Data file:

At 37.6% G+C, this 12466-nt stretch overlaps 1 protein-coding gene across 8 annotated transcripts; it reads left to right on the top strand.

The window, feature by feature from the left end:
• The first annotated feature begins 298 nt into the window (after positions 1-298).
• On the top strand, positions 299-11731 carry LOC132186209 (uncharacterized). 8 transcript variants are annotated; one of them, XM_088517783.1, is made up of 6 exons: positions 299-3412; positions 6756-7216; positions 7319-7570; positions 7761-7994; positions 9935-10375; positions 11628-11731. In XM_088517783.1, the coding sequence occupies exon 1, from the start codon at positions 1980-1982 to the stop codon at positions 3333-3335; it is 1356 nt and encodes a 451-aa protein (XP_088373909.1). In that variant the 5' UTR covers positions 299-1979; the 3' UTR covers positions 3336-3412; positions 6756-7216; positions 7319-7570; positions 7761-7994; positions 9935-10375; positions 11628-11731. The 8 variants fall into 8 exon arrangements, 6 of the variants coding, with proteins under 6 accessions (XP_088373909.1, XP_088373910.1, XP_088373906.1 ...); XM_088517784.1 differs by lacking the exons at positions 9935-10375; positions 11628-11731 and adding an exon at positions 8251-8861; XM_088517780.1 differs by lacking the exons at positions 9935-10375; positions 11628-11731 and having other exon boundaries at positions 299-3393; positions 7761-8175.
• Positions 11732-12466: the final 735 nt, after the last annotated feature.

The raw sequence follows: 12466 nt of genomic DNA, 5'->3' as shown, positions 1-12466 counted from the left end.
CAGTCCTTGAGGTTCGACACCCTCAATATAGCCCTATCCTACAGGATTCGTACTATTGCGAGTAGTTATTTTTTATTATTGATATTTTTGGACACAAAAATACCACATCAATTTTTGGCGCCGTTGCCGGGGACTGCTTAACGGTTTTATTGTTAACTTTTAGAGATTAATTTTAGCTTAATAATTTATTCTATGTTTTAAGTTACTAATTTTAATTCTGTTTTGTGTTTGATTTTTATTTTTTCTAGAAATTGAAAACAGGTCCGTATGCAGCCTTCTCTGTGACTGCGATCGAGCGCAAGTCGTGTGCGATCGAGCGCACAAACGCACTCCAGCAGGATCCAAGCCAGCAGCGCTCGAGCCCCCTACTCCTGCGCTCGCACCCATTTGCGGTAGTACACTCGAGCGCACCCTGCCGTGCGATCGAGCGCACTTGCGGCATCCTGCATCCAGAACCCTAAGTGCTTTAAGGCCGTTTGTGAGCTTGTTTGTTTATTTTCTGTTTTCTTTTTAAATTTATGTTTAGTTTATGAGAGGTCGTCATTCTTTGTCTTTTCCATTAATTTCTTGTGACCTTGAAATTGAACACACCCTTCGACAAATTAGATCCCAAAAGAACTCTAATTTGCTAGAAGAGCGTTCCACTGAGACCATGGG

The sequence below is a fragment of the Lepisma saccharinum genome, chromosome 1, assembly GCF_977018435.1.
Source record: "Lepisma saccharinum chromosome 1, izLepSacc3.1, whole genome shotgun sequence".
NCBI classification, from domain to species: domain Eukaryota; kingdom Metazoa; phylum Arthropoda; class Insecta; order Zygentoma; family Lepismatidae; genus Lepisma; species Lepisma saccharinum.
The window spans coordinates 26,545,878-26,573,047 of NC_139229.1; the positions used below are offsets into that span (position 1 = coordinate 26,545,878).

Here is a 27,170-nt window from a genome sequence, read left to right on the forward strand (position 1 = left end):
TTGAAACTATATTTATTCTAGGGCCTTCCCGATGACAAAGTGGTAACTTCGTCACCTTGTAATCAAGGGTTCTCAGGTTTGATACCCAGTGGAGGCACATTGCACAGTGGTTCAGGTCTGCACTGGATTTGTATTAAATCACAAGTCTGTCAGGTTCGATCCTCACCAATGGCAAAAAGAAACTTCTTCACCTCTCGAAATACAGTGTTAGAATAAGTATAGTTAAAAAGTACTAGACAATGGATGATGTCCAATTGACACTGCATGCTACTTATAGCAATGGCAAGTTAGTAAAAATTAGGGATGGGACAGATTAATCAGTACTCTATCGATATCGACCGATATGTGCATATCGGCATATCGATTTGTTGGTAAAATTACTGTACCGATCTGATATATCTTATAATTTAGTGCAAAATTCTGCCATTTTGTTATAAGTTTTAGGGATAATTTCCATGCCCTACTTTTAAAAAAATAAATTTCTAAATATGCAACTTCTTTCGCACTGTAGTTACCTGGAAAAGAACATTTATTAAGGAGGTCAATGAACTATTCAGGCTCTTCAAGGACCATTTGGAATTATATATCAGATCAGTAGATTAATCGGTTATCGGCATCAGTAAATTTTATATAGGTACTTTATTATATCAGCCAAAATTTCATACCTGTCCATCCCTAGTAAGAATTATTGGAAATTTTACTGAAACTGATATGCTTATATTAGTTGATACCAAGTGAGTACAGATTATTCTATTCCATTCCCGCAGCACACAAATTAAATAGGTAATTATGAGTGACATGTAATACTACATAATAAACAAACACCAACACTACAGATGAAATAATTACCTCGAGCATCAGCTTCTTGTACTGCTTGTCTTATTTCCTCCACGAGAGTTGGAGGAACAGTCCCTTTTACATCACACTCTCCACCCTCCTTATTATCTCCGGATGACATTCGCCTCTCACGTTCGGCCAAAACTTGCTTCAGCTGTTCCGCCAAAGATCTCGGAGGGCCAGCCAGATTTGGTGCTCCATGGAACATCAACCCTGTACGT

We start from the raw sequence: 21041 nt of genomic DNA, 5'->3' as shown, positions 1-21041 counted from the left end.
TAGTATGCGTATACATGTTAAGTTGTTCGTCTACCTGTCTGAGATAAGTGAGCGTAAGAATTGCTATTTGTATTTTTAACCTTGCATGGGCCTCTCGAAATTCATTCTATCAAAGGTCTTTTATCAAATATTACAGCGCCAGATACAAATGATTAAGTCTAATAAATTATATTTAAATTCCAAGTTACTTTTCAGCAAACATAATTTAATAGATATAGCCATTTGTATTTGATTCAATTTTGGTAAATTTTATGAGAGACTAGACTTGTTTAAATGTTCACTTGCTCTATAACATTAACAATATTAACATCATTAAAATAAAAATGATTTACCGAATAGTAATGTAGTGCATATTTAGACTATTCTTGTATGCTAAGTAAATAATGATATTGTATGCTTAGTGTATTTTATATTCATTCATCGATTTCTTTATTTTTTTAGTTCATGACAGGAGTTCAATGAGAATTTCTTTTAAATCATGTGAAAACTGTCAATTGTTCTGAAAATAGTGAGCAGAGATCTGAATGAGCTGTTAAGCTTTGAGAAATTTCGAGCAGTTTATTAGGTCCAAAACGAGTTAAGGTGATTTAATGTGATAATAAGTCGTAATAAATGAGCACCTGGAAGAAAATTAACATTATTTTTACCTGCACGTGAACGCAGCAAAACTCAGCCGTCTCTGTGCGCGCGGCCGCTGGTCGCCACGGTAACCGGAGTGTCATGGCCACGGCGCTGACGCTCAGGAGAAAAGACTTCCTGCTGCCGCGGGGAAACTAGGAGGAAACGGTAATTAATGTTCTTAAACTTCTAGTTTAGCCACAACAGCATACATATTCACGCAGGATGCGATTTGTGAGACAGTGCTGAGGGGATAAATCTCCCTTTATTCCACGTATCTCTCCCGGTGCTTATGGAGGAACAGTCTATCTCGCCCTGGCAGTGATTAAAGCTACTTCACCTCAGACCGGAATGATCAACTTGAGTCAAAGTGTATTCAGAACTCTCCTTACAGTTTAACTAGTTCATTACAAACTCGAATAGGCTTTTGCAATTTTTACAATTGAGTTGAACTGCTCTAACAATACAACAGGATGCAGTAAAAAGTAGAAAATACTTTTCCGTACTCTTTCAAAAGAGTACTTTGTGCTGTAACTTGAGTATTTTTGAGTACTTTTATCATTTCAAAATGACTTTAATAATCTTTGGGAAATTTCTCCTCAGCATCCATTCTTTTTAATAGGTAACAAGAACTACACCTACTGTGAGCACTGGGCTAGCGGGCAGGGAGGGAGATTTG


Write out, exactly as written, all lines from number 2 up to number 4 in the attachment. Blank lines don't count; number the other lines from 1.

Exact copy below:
The window, feature by feature from the left end:
• The first annotated feature begins 298 nt into the window (after positions 1-298).
• On the top strand, positions 299-11731 carry LOC132186209 (uncharacterized). 8 transcript variants are annotated; one of them, XM_088517783.1, is made up of 6 exons: positions 299-3412; positions 6756-7216; positions 7319-7570; positions 7761-7994; positions 9935-10375; positions 11628-11731. In XM_088517783.1, the coding sequence occupies exon 1, from the start codon at positions 1980-1982 to the stop codon at positions 3333-3335; it is 1356 nt and encodes a 451-aa protein (XP_088373909.1). In that variant the 5' UTR covers positions 299-1979; the 3' UTR covers positions 3336-3412; positions 6756-7216; positions 7319-7570; positions 7761-7994; positions 9935-10375; positions 11628-11731. The 8 variants fall into 8 exon arrangements, 6 of the variants coding, with proteins under 6 accessions (XP_088373909.1, XP_088373910.1, XP_088373906.1 ...); XM_088517784.1 differs by lacking the exons at positions 9935-10375; positions 11628-11731 and adding an exon at positions 8251-8861; XM_088517780.1 differs by lacking the exons at positions 9935-10375; positions 11628-11731 and having other exon boundaries at positions 299-3393; positions 7761-8175.